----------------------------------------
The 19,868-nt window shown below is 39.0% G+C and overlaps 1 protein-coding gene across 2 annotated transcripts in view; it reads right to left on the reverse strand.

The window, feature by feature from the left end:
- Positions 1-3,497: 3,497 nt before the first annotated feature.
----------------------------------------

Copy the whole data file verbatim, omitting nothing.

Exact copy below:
The 19,868-nt window shown below is 39.0% G+C and overlaps 1 protein-coding gene across 2 annotated transcripts in view; it reads right to left on the reverse strand.

The window, feature by feature from the left end:
- Positions 1-3,497: 3,497 nt before the first annotated feature.